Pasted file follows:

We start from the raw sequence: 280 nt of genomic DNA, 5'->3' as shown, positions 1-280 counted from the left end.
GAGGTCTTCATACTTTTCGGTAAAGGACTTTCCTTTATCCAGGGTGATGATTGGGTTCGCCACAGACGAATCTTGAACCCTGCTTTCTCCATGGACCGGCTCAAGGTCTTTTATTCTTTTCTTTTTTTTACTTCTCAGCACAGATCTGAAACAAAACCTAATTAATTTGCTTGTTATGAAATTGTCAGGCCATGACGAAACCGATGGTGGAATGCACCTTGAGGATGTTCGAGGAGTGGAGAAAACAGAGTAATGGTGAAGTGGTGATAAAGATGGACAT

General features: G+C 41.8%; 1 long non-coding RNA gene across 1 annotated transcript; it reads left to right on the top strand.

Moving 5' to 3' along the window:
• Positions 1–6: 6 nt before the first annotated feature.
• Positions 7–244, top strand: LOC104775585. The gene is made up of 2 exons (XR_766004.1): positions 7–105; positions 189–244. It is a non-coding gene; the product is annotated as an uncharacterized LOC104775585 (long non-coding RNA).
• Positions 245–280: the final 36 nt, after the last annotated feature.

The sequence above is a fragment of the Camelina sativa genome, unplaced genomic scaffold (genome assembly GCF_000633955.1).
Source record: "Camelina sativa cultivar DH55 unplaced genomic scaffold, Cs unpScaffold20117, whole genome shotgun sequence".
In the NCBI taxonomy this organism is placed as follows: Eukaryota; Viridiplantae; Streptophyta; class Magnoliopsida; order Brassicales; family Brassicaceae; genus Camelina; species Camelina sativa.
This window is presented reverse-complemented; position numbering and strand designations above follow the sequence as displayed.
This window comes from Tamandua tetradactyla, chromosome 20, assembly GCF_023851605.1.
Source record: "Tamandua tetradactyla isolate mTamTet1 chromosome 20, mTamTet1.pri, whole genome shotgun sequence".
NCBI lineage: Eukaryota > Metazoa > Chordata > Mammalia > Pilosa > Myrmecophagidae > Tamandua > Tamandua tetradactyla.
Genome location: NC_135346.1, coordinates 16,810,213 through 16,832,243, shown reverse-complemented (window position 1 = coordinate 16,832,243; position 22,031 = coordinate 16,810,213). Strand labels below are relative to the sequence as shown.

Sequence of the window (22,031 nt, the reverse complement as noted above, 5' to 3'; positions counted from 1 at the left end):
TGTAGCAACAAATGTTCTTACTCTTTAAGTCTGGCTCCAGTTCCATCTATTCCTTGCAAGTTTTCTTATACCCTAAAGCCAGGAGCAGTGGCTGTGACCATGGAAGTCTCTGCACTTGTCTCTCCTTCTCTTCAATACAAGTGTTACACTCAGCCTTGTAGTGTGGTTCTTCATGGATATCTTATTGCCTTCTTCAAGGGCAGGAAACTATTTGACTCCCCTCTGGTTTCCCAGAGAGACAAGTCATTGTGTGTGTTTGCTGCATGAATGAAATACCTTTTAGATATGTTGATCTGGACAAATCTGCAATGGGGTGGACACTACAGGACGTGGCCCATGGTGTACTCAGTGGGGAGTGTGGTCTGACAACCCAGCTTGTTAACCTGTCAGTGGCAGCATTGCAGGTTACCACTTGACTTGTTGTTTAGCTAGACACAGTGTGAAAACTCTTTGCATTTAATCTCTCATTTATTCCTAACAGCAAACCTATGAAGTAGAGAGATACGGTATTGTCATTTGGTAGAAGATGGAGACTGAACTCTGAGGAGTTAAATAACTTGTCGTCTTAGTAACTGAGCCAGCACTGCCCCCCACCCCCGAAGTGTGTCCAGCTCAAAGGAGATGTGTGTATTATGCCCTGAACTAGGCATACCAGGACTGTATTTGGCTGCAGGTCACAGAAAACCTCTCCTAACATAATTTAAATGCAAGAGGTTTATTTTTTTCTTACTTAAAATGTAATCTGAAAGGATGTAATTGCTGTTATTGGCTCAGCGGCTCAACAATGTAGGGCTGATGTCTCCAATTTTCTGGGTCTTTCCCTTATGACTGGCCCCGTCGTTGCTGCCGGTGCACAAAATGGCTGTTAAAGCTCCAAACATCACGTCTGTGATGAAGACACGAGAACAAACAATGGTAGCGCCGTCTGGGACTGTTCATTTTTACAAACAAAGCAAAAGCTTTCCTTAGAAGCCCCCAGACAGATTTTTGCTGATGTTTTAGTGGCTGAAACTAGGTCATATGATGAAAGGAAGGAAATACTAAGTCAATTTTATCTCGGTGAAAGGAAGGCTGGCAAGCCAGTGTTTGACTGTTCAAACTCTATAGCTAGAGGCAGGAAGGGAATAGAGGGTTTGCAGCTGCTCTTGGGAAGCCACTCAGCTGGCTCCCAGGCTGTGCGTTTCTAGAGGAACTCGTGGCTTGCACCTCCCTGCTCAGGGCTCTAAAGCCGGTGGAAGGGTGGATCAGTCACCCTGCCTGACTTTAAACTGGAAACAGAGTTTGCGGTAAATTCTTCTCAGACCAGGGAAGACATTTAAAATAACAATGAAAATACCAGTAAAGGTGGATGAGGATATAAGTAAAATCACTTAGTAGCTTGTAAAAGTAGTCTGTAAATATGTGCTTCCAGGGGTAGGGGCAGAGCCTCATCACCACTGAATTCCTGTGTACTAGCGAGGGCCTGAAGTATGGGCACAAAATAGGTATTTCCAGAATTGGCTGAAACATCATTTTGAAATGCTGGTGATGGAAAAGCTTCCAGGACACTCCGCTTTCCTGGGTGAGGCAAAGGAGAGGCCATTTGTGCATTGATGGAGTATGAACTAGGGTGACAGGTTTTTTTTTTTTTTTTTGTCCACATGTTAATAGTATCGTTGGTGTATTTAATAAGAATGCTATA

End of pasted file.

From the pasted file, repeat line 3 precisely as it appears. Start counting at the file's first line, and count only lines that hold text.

General features: G+C 41.8%; 1 long non-coding RNA gene across 1 annotated transcript; it reads left to right on the top strand.